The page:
PUBLISHED: 12:30 PM on Wednesday, August 31, 2005
Home improvement tips to make homes accessible for people with disabilities

News USA
  Baby boomers are becoming concerned with making their homes accessible, as an alternative to nursing homes and retirement communities.
(NUI) - When it comes to making a home's features more functional for people with disabilities, many homeowners don't know where to start. However, the need for more accessible housing is expected to grow at a rapid rate in the next 15 years, experts say.

"More than 54 million Americans live with a disability," said James E. Williams Jr., president and chief executive officer of Easter Seals, an organization that helps people with disabilities gain greater independence. "The aging population is expected to reach 70 million by 2030. And, baby boomers are concerned about finding homes they can grow old in as an alternative to nursing homes and retirement communities."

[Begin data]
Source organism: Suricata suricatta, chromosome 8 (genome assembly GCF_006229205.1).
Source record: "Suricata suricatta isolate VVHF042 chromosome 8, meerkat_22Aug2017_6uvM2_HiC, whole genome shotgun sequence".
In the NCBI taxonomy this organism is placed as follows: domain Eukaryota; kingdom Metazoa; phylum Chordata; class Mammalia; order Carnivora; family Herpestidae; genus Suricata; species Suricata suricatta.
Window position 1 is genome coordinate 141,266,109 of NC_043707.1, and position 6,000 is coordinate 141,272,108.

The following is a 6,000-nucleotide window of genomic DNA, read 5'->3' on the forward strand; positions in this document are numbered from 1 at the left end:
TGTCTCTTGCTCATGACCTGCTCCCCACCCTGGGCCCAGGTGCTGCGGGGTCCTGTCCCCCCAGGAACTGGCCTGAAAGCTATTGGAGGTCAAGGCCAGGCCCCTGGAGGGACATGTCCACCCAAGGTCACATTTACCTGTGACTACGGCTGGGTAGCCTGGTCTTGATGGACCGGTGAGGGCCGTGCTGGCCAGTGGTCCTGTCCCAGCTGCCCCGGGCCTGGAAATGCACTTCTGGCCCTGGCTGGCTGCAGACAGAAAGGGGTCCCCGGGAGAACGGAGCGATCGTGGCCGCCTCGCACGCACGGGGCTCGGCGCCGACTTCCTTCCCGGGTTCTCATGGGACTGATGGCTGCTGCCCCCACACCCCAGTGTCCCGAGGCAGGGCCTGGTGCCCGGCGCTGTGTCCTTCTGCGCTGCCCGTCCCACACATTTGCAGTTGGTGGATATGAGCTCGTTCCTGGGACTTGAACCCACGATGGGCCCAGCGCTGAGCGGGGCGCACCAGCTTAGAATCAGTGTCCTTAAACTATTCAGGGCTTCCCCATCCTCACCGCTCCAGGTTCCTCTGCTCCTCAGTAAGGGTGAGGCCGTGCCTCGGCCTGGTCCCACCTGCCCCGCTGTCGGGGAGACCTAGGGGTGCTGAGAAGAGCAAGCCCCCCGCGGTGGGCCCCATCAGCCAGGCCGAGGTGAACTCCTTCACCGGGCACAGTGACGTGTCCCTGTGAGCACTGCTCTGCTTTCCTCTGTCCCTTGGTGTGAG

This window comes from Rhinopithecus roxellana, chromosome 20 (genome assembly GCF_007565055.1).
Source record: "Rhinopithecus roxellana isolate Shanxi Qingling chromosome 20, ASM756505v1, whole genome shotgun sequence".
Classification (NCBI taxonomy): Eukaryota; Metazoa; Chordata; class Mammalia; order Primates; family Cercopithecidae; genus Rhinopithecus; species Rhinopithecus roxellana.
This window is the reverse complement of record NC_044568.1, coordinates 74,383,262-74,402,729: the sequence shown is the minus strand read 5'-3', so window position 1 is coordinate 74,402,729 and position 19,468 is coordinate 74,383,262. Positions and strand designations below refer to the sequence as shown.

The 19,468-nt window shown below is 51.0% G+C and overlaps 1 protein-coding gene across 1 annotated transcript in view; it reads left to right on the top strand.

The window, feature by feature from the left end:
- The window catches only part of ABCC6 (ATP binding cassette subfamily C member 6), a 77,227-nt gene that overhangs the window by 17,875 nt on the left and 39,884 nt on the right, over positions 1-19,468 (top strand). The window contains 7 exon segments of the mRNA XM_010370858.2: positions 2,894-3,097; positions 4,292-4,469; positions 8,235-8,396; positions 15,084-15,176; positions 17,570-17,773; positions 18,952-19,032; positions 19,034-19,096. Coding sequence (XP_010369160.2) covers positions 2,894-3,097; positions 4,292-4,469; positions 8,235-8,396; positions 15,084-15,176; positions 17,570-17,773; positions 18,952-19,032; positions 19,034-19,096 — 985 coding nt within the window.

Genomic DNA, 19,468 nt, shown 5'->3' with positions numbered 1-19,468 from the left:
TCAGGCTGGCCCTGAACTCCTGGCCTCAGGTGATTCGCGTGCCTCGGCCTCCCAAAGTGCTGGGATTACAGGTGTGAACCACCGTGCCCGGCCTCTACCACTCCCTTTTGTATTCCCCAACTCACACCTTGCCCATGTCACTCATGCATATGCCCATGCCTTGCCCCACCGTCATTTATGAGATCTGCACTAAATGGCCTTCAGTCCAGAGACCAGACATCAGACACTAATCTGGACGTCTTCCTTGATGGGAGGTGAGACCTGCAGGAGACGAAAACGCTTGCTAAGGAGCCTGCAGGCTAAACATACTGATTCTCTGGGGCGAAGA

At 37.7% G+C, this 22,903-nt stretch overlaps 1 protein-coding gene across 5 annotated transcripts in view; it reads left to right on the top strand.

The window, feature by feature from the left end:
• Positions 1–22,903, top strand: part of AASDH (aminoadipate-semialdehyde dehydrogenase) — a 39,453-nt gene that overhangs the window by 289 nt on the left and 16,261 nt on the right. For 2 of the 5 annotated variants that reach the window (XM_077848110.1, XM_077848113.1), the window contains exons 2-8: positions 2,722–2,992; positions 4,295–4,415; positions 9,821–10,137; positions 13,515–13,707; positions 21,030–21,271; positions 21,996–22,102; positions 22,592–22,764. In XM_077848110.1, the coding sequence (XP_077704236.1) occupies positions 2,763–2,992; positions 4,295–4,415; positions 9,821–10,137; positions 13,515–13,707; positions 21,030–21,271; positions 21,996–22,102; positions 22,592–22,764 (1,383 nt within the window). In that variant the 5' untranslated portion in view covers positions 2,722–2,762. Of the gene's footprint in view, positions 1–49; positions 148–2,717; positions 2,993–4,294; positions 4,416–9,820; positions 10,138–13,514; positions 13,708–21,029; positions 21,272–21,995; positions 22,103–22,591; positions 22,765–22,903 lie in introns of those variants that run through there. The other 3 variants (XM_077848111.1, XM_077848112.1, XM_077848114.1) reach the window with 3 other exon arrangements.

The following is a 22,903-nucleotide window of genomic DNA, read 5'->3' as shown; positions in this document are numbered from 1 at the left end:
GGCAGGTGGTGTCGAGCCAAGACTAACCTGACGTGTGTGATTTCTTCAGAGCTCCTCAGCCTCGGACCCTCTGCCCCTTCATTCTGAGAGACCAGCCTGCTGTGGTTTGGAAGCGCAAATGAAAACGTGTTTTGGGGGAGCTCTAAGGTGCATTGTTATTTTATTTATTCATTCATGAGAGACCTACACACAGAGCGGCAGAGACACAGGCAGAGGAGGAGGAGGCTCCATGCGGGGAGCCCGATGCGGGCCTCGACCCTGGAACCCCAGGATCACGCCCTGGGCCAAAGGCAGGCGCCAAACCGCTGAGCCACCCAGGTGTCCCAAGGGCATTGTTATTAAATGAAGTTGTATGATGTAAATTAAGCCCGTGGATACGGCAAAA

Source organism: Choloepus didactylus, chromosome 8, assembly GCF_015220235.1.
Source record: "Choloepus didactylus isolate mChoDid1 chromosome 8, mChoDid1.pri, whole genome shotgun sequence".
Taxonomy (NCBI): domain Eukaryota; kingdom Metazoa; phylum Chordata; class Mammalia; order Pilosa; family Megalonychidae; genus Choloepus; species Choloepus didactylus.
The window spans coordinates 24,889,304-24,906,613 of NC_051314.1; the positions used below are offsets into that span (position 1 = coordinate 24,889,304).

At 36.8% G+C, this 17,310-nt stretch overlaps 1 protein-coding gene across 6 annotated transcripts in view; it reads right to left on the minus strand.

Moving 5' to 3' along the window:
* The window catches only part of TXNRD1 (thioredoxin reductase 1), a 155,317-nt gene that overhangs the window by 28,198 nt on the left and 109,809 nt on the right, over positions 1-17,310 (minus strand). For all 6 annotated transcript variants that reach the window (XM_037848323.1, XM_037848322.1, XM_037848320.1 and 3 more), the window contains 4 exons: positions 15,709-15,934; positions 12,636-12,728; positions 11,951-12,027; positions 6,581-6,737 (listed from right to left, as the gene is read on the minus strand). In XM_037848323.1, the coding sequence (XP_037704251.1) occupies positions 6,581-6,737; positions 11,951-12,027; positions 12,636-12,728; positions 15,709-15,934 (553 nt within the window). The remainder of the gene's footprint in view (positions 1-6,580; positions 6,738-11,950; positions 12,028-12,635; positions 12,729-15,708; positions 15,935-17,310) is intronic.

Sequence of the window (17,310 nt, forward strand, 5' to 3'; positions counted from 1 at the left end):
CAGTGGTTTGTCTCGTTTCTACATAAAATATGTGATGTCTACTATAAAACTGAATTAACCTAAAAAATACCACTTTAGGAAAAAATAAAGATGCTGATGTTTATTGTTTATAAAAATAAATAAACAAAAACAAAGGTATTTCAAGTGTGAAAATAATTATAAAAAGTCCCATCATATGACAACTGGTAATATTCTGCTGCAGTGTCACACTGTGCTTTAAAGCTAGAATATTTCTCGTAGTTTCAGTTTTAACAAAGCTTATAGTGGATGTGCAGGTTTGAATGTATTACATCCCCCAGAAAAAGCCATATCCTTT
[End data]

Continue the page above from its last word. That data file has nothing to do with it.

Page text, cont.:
To help homeowners create barrier-free spaces for family and friends with disabilities, Easter Seals and Century 21 Real Estate LLC have teamed up to provide guidance and a variety of resources through the Web site, It offers the following tips.

• Skip the stairs. Entrances should be made of flat, even surfaces that gradually slope toward doors. Consider wide entrance doors that provide enough space for a wheelchair.

• Keep it light. Since lighting is a big consideration for people with low vision, make use of large windows and overhead lighting.

• Add visuals.Visual devices can be attached to doorbells, telephones and fire alarms to alert people with hearing disabilities.

• Recreate the kitchen and bathroom. Lower cabinets, shelves and countertop heights by a few inches and allow for knee room beneath cabinets for better access to the sink and countertops. Look for side-by-side refrigerators and choose appliances with voice-operated or easy-to-reach controls. In the bathroom, install non-slip and flat surface flooring, grab bars and removable shower heads.

• Adjust heights accordingly. Lower or raise the height of peepholes, mailboxes, electrical controls and outlets to meet the needs of wheelchair-users.

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